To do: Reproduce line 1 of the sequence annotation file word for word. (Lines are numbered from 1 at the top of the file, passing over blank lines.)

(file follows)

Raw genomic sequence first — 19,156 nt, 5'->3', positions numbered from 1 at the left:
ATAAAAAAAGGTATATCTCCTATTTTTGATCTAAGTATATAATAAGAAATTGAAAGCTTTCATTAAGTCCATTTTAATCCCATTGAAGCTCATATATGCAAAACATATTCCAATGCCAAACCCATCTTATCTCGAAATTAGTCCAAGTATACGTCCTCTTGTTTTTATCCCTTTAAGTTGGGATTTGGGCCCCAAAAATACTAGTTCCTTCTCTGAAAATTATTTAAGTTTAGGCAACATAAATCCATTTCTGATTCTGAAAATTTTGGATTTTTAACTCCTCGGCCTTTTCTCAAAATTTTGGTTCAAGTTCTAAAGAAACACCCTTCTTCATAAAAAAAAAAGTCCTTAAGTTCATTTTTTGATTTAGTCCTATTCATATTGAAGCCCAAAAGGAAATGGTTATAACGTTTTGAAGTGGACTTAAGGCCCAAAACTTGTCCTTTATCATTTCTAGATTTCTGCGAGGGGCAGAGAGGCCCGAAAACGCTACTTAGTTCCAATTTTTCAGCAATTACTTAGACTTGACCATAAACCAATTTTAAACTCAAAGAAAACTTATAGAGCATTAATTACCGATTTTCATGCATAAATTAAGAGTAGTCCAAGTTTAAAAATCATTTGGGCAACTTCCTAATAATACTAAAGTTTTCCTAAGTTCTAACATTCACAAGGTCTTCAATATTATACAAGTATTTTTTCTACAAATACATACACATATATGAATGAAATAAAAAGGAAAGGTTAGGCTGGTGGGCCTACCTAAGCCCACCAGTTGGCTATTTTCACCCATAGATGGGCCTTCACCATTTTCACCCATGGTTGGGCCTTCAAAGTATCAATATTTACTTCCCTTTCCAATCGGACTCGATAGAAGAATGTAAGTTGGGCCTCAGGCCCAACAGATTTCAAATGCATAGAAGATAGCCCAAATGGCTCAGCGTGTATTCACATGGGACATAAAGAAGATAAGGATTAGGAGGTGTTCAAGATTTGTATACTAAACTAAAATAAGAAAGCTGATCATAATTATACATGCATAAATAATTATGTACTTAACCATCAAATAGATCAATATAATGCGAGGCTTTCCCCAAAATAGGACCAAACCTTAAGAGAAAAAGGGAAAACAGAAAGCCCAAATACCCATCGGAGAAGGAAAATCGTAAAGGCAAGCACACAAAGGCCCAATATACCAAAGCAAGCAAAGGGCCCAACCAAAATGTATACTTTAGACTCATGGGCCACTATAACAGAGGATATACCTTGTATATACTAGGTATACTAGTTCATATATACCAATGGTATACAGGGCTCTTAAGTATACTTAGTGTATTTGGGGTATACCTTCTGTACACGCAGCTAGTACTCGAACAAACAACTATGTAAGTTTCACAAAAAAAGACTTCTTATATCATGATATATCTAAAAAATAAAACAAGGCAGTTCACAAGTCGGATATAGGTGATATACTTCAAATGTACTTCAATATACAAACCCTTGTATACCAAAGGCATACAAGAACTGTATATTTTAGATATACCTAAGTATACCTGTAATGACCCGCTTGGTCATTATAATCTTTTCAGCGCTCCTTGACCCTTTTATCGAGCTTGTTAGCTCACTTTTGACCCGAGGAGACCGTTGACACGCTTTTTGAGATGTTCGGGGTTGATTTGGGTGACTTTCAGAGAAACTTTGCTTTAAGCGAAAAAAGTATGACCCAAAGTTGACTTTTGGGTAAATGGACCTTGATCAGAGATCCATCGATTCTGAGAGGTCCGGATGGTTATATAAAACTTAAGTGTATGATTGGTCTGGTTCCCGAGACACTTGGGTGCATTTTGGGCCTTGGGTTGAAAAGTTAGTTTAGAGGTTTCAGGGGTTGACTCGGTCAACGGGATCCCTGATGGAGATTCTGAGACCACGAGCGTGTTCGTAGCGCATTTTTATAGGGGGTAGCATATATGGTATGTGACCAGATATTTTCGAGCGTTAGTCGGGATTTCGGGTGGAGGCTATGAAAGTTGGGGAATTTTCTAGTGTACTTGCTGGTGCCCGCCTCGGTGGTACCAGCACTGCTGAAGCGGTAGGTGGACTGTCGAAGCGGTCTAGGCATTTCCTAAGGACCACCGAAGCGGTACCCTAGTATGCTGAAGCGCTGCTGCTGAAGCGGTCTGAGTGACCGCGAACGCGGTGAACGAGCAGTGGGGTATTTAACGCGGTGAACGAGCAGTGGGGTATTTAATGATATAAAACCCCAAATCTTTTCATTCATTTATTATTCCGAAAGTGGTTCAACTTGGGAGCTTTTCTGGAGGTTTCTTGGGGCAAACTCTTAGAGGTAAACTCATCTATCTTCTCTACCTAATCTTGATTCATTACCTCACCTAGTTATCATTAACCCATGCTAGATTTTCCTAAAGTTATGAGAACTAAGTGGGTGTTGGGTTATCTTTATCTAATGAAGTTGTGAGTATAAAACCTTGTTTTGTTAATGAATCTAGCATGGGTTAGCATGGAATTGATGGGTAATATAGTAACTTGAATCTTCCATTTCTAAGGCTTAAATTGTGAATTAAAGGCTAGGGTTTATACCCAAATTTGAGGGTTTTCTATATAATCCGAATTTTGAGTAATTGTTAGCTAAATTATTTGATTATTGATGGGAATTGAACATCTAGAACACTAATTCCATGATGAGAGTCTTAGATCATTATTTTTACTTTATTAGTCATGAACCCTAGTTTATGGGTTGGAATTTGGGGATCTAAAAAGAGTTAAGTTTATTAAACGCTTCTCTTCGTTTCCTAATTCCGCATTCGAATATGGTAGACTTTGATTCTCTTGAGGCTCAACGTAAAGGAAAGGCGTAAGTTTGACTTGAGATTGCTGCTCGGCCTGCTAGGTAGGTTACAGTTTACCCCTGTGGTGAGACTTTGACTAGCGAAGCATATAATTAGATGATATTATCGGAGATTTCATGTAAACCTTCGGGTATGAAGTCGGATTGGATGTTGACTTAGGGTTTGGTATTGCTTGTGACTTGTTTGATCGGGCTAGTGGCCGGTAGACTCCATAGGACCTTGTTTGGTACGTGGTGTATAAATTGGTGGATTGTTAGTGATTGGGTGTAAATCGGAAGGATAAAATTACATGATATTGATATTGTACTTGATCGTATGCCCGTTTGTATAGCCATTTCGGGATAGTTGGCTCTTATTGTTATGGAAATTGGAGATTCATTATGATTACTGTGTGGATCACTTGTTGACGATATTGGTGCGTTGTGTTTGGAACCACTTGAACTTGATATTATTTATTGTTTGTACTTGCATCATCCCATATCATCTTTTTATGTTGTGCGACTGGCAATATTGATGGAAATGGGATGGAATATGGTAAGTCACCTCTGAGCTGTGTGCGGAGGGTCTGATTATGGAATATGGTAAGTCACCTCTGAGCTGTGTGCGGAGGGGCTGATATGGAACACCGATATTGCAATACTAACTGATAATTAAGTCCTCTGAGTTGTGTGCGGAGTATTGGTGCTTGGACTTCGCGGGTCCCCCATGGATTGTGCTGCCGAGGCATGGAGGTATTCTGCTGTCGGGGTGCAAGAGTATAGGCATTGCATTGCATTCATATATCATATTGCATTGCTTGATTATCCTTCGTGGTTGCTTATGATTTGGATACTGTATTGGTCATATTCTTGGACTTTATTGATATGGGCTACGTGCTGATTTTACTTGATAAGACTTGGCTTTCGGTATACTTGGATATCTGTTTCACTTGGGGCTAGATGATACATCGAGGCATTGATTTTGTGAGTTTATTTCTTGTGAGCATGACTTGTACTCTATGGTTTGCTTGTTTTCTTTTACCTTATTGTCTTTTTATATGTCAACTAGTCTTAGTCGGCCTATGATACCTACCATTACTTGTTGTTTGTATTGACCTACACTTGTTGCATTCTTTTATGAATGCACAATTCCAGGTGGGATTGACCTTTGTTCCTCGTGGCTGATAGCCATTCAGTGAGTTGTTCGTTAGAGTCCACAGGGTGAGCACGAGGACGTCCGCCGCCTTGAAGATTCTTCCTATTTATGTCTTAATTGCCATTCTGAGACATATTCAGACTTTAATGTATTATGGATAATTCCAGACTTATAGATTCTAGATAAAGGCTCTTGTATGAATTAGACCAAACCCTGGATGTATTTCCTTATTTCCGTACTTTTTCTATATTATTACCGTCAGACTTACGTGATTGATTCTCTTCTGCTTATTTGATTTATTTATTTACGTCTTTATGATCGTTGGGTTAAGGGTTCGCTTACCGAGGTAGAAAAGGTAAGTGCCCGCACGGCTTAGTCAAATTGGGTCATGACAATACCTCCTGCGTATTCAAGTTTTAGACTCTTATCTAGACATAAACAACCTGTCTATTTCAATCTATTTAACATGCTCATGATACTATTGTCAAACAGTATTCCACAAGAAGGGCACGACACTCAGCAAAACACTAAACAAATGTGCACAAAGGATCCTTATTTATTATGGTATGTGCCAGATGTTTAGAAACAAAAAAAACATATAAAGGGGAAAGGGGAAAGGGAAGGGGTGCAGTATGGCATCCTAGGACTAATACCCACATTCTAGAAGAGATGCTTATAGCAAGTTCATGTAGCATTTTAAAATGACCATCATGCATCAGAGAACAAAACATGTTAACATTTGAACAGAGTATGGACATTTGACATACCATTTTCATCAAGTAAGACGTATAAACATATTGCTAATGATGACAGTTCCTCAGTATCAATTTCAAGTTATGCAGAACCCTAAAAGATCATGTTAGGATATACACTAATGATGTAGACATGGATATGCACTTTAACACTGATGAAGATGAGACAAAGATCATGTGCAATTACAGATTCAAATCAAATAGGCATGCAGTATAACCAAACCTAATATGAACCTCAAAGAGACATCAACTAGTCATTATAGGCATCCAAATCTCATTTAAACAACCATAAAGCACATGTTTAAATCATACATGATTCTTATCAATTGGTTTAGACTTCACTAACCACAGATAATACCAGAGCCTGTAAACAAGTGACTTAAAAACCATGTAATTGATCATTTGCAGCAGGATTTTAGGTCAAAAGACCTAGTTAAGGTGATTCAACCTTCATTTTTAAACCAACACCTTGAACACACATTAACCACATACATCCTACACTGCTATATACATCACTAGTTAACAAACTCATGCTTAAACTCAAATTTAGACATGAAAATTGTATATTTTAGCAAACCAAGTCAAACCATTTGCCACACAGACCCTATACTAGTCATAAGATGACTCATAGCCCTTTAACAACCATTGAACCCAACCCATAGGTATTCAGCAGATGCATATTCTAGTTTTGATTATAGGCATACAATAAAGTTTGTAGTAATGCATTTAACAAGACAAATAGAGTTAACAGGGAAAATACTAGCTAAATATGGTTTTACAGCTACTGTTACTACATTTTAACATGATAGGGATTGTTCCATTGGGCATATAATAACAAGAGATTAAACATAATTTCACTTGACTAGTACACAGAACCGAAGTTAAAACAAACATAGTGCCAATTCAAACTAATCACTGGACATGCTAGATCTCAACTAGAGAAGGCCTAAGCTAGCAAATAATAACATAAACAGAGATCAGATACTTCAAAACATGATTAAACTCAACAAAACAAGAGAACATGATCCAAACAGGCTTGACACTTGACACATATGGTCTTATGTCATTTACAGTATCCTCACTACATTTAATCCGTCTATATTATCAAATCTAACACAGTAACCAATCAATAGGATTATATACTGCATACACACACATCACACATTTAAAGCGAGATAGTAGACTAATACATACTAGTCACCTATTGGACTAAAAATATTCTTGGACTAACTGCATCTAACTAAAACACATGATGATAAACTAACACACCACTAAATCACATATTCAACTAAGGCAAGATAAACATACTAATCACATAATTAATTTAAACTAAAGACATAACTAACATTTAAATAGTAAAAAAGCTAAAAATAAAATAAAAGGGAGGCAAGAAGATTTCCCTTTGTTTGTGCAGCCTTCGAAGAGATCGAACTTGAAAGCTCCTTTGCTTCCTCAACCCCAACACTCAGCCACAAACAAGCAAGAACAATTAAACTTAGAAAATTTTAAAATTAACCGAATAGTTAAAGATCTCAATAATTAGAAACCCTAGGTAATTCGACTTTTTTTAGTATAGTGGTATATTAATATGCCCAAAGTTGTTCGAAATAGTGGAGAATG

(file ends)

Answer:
Raw genomic sequence first — 19,156 nt, 5'->3', positions numbered from 1 at the left: